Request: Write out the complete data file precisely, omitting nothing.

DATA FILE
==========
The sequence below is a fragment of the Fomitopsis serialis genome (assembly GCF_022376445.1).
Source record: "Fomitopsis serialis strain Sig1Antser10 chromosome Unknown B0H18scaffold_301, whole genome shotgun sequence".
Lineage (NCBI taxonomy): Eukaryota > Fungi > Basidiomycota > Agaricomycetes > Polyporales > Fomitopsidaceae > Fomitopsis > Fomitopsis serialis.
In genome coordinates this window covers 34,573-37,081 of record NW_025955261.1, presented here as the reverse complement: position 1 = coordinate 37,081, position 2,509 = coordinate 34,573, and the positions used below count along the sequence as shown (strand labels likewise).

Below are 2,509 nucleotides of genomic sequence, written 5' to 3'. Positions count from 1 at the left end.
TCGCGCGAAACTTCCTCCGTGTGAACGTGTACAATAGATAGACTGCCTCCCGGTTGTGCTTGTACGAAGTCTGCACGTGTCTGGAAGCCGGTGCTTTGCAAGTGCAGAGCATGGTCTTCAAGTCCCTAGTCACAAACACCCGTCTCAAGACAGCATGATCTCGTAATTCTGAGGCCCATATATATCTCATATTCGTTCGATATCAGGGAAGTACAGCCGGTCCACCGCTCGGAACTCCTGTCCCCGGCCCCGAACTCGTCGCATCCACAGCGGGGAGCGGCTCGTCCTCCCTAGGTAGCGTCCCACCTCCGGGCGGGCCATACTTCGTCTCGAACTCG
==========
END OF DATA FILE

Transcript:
The sequence below is a fragment of the Fomitopsis serialis genome (assembly GCF_022376445.1).
Source record: "Fomitopsis serialis strain Sig1Antser10 chromosome Unknown B0H18scaffold_301, whole genome shotgun sequence".
Lineage (NCBI taxonomy): Eukaryota > Fungi > Basidiomycota > Agaricomycetes > Polyporales > Fomitopsidaceae > Fomitopsis > Fomitopsis serialis.
In genome coordinates this window covers 34,573-37,081 of record NW_025955261.1, presented here as the reverse complement: position 1 = coordinate 37,081, position 2,509 = coordinate 34,573, and the positions used below count along the sequence as shown (strand labels likewise).

Below are 2,509 nucleotides of genomic sequence, written 5' to 3'. Positions count from 1 at the left end.
TCGCGCGAAACTTCCTCCGTGTGAACGTGTACAATAGATAGACTGCCTCCCGGTTGTGCTTGTACGAAGTCTGCACGTGTCTGGAAGCCGGTGCTTTGCAAGTGCAGAGCATGGTCTTCAAGTCCCTAGTCACAAACACCCGTCTCAAGACAGCATGATCTCGTAATTCTGAGGCCCATATATATCTCATATTCGTTCGATATCAGGGAAGTACAGCCGGTCCACCGCTCGGAACTCCTGTCCCCGGCCCCGAACTCGTCGCATCCACAGCGGGGAGCGGCTCGTCCTCCCTAGGTAGCGTCCCACCTCCGGGCGGGCCATACTTCGTCTCGAACTCG